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July 2, 1921


  The next morning we started on our way and reached the head of Lake Pepin in the evening and began preparations for the tedious trip through it, using the same operations as in Lake St. Croix.  At what is now Red Wing, some five miles above the head of the lake, we passed a large Indian village of the Sioux tribe.  They were of a mean and treacherous nature and as they swarmed aboard the raft it required our constant watching to prevent their carrying off everything movable.  A man named Doe conducted a mission there and, like the majority of those self sacrificing men, he seemed to have an influence for good over the savages.

  In the morning w started dropping the anchor and pulling in the line with our two rafts coupled together.  We were compelled to stop at the first sand point as the up stream wind proved too much for us.  We lay under a high bluff the upper part of which was a perpendicular cliff, with an easy slope to the east of the cliff.  Some of the boys went up the slope and when they reached the rocks found some caves that proved to be the winter quarters of snakes that were evidently just coming out and before they realized they were almost surrounded by the reptiles of which they killed a great number, if we could believe their story.  We called the place Rattlesnake bluff, which name it still bears.  Next morning we started with what is known to river men as Point No Point as our objective.  This is as its name indicates, no point at all but a round headland on the right bank jutting out into the lake and looking at a distance like a sharp point. It did not seem so very far away, but as we followed the shore line, which is circular, it proved to be a long distance and when we reached it the wind compelled us to remain there two or three days.  At this place there lived an old soldier named Wells, who was a veteran in the regular arm and went there after his discharge at Ft. Snelling at the close of the Black Hawk war some years before.  He had an Indian wife and was living on what was set aside by the Government as a half breed reservation a tract some twenty-four miles square.  I went to his house and made his acquaintance, which was renewed in later years.  While here some of the crew went hunting and fishing with him and there I got my first taste of brook trout.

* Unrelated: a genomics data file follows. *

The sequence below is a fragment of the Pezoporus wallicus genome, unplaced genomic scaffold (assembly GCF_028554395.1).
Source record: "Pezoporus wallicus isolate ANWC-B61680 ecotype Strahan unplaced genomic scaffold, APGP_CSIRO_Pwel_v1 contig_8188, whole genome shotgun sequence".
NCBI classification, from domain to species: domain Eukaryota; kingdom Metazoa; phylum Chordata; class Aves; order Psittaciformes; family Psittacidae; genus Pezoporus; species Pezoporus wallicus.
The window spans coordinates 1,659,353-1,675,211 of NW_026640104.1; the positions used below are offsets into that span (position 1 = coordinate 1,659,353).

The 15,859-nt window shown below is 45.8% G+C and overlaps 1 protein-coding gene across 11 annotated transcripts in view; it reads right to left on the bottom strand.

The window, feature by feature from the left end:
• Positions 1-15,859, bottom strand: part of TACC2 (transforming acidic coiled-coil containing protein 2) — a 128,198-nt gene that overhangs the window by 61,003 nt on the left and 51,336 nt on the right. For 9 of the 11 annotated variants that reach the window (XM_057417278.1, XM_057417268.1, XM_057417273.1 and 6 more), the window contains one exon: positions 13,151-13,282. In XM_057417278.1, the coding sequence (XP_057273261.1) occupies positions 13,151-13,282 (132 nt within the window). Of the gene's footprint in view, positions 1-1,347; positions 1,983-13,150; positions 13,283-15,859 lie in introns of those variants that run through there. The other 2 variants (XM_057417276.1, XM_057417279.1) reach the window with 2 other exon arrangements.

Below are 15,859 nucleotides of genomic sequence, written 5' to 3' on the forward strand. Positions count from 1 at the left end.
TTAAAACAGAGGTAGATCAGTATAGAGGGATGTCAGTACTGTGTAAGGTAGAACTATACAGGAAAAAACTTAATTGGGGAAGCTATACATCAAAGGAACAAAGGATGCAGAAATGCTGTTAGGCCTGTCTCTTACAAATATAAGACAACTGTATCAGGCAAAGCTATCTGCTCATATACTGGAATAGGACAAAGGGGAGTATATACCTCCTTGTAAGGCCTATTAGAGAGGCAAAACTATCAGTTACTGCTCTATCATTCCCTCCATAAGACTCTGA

Our next run was to Central Point, where Lake City is now located, having in the meantime to go well out into the lake to get around a low sandy point known as La sol.  With no further trouble or delay we reached the foot of Lake Pepin, separated our rafts and resumed our trip.  Below what is now Wabasha and between grand Encampment and the mouth of Beef slough the river is divided into several channels by so called Twin Islands.”  We took what we thought was the main channel, judging simply by the eye that the widest ought  to be the right one, but it proved to be wrong and we were soon in trouble.  The river was falling and this increased our difficulty.  The first raft got fast and as the other came by it pulled part of the first off in the remainder of the day in getting the balance of our first raft loose.  We succeeded without serious difficulty and next day reached what is now Winona, then Wabashaw prairie and a wilderness.  This was Chief Wabashaws’s village and again the Indians swarmed all over us threatening almost to carry away the raft itself.

  Next day we went along nicely until we stuck fast on Trempealeau island and when we got off and squared around it was too late to go further.  Next day we ran down to Coon slough, passing another Indian village on the location of the present city of La Crosse, Knowing there was a bad piece of river ahead we divided each raft into two parts and fortunately got through without any trouble and put our rafts together again after we got through Coon slough.  We ran Bad Axe bend with our whole rafts and at evening brought up at Crooked slough where we again divided into rafts.  This piece of river for four or five miles is much like Coon slough but the water is not so swift and a raft is much easier handled.